The Fannin County School System has listed an anticipated job opening of High School Principal on their website (anticipated because Cioffi’s resignation is not finalized until the BOE holds an official vote).
The website states that the position is not an entry level leadership position and “a preferred applicant’s portfolio will highlight prior successful teaching- and leadership-related experiences, demonstrate effective communication skills, and prove one’s ability to lead.”
Applications can be filled out online, via the FCSS website. Interested individuals who qualify should ensure that a completed application is entered online (in Frontline) no later than 4:00 p.m. on Friday, July 31, 2020.
Blue Ridge, Ga. – Students of the Fannin County School System (FCSS) will have the option of returning to school in a modified traditional setting or utilizing online learning for the 2020-21 school year.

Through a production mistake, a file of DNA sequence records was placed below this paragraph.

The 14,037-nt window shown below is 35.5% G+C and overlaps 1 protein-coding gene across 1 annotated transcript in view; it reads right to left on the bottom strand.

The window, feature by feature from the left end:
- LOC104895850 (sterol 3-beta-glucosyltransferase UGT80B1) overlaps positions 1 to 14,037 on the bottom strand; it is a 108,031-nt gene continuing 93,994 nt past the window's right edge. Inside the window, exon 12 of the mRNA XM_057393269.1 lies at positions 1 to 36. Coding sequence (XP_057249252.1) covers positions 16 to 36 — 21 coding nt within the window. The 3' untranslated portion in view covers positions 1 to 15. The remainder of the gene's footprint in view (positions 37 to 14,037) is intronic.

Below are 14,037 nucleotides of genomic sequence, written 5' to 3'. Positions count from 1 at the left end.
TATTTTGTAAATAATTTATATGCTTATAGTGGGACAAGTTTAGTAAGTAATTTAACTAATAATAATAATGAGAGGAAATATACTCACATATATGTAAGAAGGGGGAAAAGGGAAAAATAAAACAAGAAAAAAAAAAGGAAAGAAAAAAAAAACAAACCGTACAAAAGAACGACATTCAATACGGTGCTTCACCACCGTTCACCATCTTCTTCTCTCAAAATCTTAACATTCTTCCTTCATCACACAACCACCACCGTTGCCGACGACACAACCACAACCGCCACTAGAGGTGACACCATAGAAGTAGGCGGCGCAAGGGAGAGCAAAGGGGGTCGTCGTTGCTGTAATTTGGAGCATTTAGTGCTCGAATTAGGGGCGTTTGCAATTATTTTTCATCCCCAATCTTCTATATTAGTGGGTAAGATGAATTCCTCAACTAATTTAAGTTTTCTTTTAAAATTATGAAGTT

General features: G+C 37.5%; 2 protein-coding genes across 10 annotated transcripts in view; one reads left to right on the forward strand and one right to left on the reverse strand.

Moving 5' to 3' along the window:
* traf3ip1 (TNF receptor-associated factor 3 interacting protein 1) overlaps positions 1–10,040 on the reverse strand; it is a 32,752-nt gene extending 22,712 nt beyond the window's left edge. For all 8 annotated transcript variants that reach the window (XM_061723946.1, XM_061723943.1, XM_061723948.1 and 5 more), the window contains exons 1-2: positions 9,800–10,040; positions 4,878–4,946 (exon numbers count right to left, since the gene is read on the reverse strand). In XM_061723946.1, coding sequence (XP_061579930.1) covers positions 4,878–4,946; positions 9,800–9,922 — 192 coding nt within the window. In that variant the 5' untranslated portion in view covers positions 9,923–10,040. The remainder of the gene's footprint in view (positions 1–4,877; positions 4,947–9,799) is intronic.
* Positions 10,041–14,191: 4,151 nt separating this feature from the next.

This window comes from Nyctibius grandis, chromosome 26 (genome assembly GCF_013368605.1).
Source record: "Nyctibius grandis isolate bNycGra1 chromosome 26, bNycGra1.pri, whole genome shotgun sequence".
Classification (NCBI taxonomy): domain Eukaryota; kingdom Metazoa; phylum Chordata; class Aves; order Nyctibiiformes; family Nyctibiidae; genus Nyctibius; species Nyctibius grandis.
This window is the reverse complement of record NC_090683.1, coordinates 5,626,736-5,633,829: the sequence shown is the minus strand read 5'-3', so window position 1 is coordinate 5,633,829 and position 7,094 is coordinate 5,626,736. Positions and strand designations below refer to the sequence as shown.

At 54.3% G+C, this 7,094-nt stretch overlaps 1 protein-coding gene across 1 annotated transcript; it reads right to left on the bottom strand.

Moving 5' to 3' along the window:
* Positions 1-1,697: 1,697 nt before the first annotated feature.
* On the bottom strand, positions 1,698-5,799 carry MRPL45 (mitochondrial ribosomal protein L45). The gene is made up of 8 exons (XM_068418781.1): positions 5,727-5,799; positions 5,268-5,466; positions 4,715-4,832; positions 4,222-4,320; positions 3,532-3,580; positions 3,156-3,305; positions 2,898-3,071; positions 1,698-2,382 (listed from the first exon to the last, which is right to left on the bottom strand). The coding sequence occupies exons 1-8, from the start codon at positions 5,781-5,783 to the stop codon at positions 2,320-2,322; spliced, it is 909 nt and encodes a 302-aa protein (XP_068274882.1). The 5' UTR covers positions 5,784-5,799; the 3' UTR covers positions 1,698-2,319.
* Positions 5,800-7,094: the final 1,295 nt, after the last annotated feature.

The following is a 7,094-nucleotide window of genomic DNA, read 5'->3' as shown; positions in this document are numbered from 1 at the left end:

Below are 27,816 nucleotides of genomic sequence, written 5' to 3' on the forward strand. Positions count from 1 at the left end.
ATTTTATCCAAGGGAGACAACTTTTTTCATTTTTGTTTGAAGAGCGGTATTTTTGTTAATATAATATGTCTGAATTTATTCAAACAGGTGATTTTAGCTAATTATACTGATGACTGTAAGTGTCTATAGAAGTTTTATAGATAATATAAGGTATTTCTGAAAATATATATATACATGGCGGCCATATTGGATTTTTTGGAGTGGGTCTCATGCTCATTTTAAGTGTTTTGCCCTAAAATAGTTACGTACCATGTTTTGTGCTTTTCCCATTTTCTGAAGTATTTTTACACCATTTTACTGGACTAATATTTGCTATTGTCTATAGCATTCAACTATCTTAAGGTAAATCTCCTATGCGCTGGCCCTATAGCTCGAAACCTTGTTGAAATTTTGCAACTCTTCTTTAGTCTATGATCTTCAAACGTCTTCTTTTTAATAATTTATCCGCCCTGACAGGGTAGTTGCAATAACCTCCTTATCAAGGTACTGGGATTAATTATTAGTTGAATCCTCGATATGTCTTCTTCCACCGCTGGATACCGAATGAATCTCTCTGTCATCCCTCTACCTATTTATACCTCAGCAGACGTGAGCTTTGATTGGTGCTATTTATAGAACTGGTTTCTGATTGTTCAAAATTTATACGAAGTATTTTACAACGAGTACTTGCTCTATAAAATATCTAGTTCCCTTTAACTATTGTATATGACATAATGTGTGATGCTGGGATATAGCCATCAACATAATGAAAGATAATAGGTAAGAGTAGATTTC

School Administration released their plans for reopening schools at the Board of Education (BOE) regular July meeting.
Assistant Superintendent Sarah Rigdon gave the board an overview of what to expect when school comes back into session.
The Georgia Department of Education (DOE) released guidelines in early June for schools to consider when reopening in the State of Georgia. These guidelines, however, were only recommendations and the ultimate decisions for school operations were left up to the districts.
The DOE guidelines, along with guidance from both local and state authorities, as well as guardian and faculty input helped shape the approach that the FCSS is choosing to implement for the time being.
“The important part for us was to get the information and make the best decisions that we can,” Fannin County School Superintendent Dr. Michael Gwatney spoke of the system’s plan. “This plan is subject to change. We need to think of this as a living document. It will be modified as new things are learned.”
Traditional school, or in person education will begin on August 7, 2020.